Fraud Prevention Month at the Museum
Fraud Prevention Month is a public awareness campaign spearheaded by Competition Bureau Canada. As you would imagine, the Bank of Canada is keenly interested in fraud prevention, something that is at the very heart of bank note design. Yes, I’m talking about counterfeiting, and it’s a perennial favourite among the topics of any economic or currency museum.
Fraud Prevention Month coincides with the March breaks for both the French and English school boards. With that in mind, our Visitor Services Team came up with some fun and informative family programming. Counterfeiting was the natural subject choice, and it made for some great stories. Providing these stories, in both official languages, was our Curator David Bergeron.
David took visitors on a tour through counterfeiting history, pointing out a range of artifacts from ancient Greece, through early Canadian history and up to modern bank notes. He talked about fraudsters who altered the face value of notes or even shaved off minute portions of precious metal coins. He also described the bizarre punishments meted out by governments to those who dared to counterfeit their currency. The tour ended with a closer look at all the security features found on the money we use every day.
During the break for the English school board, the Bank’s Currency Department teamed up with the Royal Canadian Mounted Police (RCMP) to give visitors a chance to handle some modern counterfeit bank notes. At first glance, these notes looked just like the money in your wallet. But a little more observation revealed some surprising differences. Just touching a note can be a dead giveaway because most counterfeits will be entirely smooth to the touch, with no raised ink. Also, take a closer look at the polymer window. The metallic images printed there are extremely difficult to reproduce. What counterfeiters will do is cut the window from a $5 bill and stick it into their version of a higher denomination note. So, if your $20 bill has a picture of Sir Wilfrid Laurier in the window image, you’ve got a fake on your hands.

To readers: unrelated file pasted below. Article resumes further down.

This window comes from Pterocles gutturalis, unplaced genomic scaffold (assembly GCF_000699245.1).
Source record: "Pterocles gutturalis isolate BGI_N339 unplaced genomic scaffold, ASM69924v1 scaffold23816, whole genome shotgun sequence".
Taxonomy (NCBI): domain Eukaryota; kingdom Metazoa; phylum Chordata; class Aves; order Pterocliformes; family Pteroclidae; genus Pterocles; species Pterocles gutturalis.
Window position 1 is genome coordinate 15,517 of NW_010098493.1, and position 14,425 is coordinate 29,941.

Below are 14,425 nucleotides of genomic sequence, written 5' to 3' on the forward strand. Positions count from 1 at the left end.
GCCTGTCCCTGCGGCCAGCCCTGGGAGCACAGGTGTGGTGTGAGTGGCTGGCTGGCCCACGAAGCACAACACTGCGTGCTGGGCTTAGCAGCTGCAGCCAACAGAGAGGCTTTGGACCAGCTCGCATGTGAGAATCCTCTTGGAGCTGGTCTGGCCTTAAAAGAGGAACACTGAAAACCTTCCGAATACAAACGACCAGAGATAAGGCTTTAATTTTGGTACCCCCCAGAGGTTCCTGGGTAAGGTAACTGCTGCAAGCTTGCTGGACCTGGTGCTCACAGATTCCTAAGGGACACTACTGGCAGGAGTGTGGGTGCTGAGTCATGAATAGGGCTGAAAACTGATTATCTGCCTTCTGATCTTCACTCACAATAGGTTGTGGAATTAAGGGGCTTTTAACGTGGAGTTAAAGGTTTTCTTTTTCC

Corporal John McMath, from the Greater Toronto Area Financial Crime Department of the RCMP, joined Bank experts in answering hundreds of questions from interested visitors at the counterfeit kiosk. Corporal McMath was as enthusiastic as he was informed. The kiosk also provided an opportunity to show off the new $10 bill featuring Viola Desmond. Visitors were able to look at and touch some pre-production versions of this historic bank note.
During the month, our guides also presented a half-hour tour of the Decoding E-Money temporary exhibition. The technologies behind electronic payment and online currency systems are all deeply rooted in the need for security.
March break and Fraud Prevention Month were a good team this year. Nearly 700 visitors dropped by the kiosk to learn about counterfeiting, and 250 people took part in our tours. In all we had more than 3,300 visitors come by during both March breaks combined, and we did it all without free hot chocolate.
With his superpowers, Peter Parker would no doubt do a fabulous job of tiling his kitchen backsplash. But as Spider-Man, he has more valuable things to do with his time.
For daily users of modern money, getting an understanding of the old British system of currency can be an act of confusion and wonder. But it’s also a peep into 13 centuries of European numismatic history.
Ever wondered who decides what goes on Canadian coins or bank notes? Or why our coins have certain names and our notes are different colours? Use this guide to help answer some of your money-related questions!
Authentic, teachable moments show students how the Bank of Canada is helping the economy navigate the COVID-19 pandemic.